For three years I rewatched every Steelers game with an eye on the offensive line. And a good bit of the time, it wasn't pretty. Whether it was a debacle against the Raiders in 2006 or the mass of confusion against the Eagles in 2008, there have been plenty of lowlights.
After watching the Steelers win the Super Bowl last year despite a struggling offensive line, I kind of figured that if everything went well, Pittsburgh could figure out a way to do it again. They had enough defense and enough skill position players on offense to make up for the offensive line's problems.
That appeared to be what the Steelers thought as well--they brought back the starting five from the Super Bowl team, although Darnell Stapleton
(sitting on injured reserve) has been replaced at right guard by Trai Essex
. It was a somewhat scary formula--stick with what you got and hope for the best.
But after rewatching the Steelers-Vikings game with a focus on the line play, it's clear that I was wrong. The defense may be good enough and the skill positions (thanks to Mike Wallace
) are even better than expected. But if the Steelers managed to defend their Super Bowl title this year, the biggest reason will be because the offensive line is significantly improved.
I haven't watched the Steelers offensive line in detail every week this year like I have in past years, but with them facing off against the Vikings--the NFL's leader in sacks and the team with arguably the best front four in football, it seems like a good time to check back in on the Steelers O-line.
What I found was pretty impressive. In watching the Steelers against the Vikings, the offensive line actually got the better of the Vikings for much of the game. Defensive end Jared Allen
, one of the top pass rushers in the game, finished the game with two tackles and no sacks. Kevin Williams
, one of the top defensive tackles in the game, had only one tackle. Not only did he end up with one tackle, but right tackle Willie Colon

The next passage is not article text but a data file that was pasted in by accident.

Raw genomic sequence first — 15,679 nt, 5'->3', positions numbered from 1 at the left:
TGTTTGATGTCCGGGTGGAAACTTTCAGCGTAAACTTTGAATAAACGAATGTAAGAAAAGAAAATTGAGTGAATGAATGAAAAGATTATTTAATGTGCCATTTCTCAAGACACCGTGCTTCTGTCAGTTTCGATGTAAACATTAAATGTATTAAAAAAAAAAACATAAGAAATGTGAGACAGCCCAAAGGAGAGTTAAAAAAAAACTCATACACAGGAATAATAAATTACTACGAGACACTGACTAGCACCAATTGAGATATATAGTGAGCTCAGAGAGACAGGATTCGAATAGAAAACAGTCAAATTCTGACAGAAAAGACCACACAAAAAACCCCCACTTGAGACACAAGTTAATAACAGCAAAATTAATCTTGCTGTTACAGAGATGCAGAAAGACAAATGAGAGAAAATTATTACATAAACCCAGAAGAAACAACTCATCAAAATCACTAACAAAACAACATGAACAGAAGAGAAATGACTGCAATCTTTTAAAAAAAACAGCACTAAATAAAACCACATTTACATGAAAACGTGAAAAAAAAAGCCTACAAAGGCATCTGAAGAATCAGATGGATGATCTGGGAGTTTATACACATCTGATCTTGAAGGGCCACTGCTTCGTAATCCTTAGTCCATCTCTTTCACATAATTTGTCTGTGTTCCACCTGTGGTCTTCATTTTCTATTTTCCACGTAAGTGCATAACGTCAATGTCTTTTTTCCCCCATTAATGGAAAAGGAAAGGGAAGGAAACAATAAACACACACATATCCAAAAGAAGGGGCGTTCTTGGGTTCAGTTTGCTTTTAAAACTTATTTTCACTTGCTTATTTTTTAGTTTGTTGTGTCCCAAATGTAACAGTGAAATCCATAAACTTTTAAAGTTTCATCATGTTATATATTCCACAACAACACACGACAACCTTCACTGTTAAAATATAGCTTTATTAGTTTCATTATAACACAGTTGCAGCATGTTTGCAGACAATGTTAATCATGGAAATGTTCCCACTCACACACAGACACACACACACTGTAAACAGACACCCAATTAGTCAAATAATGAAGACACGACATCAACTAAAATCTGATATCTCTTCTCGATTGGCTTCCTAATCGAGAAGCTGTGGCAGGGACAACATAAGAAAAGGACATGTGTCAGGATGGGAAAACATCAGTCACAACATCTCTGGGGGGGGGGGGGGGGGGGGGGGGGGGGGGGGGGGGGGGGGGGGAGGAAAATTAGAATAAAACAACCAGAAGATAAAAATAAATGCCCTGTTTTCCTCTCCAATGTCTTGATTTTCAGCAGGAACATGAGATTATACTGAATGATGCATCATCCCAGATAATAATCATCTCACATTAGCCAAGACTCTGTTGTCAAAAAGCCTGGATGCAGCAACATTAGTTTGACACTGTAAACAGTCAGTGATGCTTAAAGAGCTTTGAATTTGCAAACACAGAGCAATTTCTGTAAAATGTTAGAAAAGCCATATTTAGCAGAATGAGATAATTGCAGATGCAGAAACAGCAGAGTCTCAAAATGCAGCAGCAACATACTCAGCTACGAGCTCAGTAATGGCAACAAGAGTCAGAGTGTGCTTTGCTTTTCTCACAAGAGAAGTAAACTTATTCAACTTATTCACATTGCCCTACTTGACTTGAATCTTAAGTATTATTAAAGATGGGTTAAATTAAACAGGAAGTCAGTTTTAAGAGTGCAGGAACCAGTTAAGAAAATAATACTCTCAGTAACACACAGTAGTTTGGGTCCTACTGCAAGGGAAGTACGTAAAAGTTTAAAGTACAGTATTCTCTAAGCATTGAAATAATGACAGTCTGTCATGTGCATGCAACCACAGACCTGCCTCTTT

put him on the ground several times on running plays.
Colon's play stood out more than anyone. Colon showed dominating run blocking while also showing dramatic improvement in pass blocking from previous years. The Steelers ran nine called running plays to the right for 78 yards. They ran nine other called runnng plays up the middle or to the left for a grand total of 25 yards. Colon was a big reason for that. When he teamed up with Essex to block Kevin Williams, he put Willams on the ground on three different occasions. On other running plays, he did an outstanding job of sealing the corner.
Over at the other tackle spot, Max Starks
had the toughest assignment of anyone. He was asked to block Allen, who came into the game second in the NFL in sacks, one-on-one throughout the game. Pittsburgh didn't give Starks an inordinate amount of help, but his combination of long arms and good footwork allowed him to neutralize one of the game's best pass rusher. I counted only four plays in the game where Allen clearly beat Starks--one pass deflection where Allen got his hands up at the line, a run play where he missed his block but it didn't play a part in the play and two pass plays where Allen got free eventually, but not in time to really bother Roethlisberger. When Allen tried to bull rush, Starks swallowed him up and showed that he could throw out an anchor that kept Allen from driving him back.
And when Allen tried to beat Starks with a speed rush, Starks was able to get his hands on Allen quickly enough to win the race to the corner.
Essex wasn't as dominating as Colon or Starks, but he was quite impressive. He doesn't have Colon or Chris Kemoeatu
's strength that allows them to plow people at times. But what he did show was an impressive awareness of angles and of his responsibilities. Essex's best play may have been as a pass blocker early in the first quarter. He got in his initial punch on Brian Robison
, only to watch Robison loop away on a stunt. Essex quickly handed Robison off, picked up defensive end Ray Edwards
looping around and then handed him off to block Jared Allen, who had come all the way around from the other defensive end spot.
It may not sound like much, but those handoffs from one offensive lineman to another are the kind of switch-offs that cause sacks every week, usually because a lineman drops his head and fixates on the man he is currently blocking. Essex instead keeps his head up and looking around, which makes it much easier to stay alert to line stunts and loops.
Last year, the Steelers were an easy mark for a team that blitzed and stunted to create confusion. This year, they seem to handle it like veterans who have played together and who know what everyone else along the line is doing.
Pittsburgh line still isn't one who will blow teams off the ball. But there pass blocking has improve to the point where it gives Roethlisberger the time to carve up defenses. Because of Roethlisberger, Pittsburgh will continue to have high sack totals--eight of his sacks this year have come on plays where he's held the ball for 3.5 seconds or more--but the improved pass blocking also explains why Roethlisberger is second in the league in passing yardage.